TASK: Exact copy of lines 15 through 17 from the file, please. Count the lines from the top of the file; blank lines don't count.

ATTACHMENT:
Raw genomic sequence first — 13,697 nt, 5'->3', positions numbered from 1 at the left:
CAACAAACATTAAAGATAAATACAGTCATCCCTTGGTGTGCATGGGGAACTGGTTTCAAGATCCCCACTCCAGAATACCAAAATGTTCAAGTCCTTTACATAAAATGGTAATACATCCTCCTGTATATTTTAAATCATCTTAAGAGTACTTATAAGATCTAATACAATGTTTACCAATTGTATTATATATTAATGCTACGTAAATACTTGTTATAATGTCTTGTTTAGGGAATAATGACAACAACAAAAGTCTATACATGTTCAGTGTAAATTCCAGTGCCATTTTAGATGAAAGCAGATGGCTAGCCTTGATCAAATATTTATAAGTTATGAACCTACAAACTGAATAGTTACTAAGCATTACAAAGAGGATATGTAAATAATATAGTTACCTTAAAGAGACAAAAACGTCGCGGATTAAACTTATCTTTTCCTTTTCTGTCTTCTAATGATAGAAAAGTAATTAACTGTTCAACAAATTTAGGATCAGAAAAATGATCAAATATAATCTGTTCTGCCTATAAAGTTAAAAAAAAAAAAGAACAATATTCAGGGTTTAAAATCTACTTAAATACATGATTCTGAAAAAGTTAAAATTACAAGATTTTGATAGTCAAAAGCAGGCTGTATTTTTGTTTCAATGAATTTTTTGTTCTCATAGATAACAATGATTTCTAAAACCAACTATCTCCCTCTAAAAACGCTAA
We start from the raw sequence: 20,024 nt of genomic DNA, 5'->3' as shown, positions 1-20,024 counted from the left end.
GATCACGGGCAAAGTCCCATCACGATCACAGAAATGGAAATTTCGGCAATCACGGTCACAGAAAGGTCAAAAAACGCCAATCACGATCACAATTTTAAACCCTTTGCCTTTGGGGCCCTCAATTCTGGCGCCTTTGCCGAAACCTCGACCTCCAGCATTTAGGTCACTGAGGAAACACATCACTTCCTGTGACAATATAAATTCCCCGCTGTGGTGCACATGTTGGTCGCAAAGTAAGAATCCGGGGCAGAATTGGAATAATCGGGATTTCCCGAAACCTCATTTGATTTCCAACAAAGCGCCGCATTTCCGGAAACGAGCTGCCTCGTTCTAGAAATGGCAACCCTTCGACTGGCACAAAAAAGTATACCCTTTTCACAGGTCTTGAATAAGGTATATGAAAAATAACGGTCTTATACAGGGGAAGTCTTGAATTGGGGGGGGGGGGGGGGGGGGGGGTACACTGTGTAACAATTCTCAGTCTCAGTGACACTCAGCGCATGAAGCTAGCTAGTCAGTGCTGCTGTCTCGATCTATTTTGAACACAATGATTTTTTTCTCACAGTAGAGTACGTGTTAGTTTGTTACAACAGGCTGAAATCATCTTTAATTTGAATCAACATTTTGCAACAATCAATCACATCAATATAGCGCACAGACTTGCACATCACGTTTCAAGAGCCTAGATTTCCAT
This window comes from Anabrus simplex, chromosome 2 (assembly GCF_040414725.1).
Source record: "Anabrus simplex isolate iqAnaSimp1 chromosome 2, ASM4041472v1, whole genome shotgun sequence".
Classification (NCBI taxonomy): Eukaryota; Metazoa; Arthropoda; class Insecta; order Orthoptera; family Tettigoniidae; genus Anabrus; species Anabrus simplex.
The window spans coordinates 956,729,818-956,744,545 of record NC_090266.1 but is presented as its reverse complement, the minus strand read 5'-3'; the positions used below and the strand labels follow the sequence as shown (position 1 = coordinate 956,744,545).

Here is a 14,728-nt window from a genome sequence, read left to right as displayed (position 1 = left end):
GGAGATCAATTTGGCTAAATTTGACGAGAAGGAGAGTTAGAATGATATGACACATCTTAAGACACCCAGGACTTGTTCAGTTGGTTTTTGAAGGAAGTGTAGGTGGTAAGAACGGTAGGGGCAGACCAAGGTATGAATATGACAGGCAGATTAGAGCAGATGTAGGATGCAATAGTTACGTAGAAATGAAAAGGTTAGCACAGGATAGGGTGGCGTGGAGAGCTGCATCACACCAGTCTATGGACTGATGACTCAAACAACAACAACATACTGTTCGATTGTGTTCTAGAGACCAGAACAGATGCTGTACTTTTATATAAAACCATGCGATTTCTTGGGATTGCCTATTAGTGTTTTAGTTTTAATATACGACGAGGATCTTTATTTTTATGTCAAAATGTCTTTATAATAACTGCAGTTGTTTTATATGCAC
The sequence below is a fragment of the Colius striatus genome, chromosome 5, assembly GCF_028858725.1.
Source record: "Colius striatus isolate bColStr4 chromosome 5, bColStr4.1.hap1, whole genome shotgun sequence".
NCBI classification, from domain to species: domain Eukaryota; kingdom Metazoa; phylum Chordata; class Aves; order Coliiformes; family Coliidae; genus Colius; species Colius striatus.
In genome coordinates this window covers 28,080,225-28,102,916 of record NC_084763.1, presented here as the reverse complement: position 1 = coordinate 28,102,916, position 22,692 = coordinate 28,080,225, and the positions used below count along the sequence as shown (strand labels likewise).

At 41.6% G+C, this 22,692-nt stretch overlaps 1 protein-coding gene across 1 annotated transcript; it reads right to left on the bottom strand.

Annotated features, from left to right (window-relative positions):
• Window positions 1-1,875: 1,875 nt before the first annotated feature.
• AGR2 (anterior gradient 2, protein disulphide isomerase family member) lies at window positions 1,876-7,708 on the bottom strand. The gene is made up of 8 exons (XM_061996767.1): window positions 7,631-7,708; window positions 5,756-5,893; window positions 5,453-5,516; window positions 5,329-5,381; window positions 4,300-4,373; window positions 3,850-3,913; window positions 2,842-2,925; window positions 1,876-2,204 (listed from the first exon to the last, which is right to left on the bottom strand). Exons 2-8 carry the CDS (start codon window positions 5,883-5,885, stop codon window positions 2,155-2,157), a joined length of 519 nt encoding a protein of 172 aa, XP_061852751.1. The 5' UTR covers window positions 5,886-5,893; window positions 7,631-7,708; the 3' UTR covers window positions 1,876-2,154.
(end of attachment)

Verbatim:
At 41.6% G+C, this 22,692-nt stretch overlaps 1 protein-coding gene across 1 annotated transcript; it reads right to left on the bottom strand.

Annotated features, from left to right (window-relative positions):
• Window positions 1-1,875: 1,875 nt before the first annotated feature.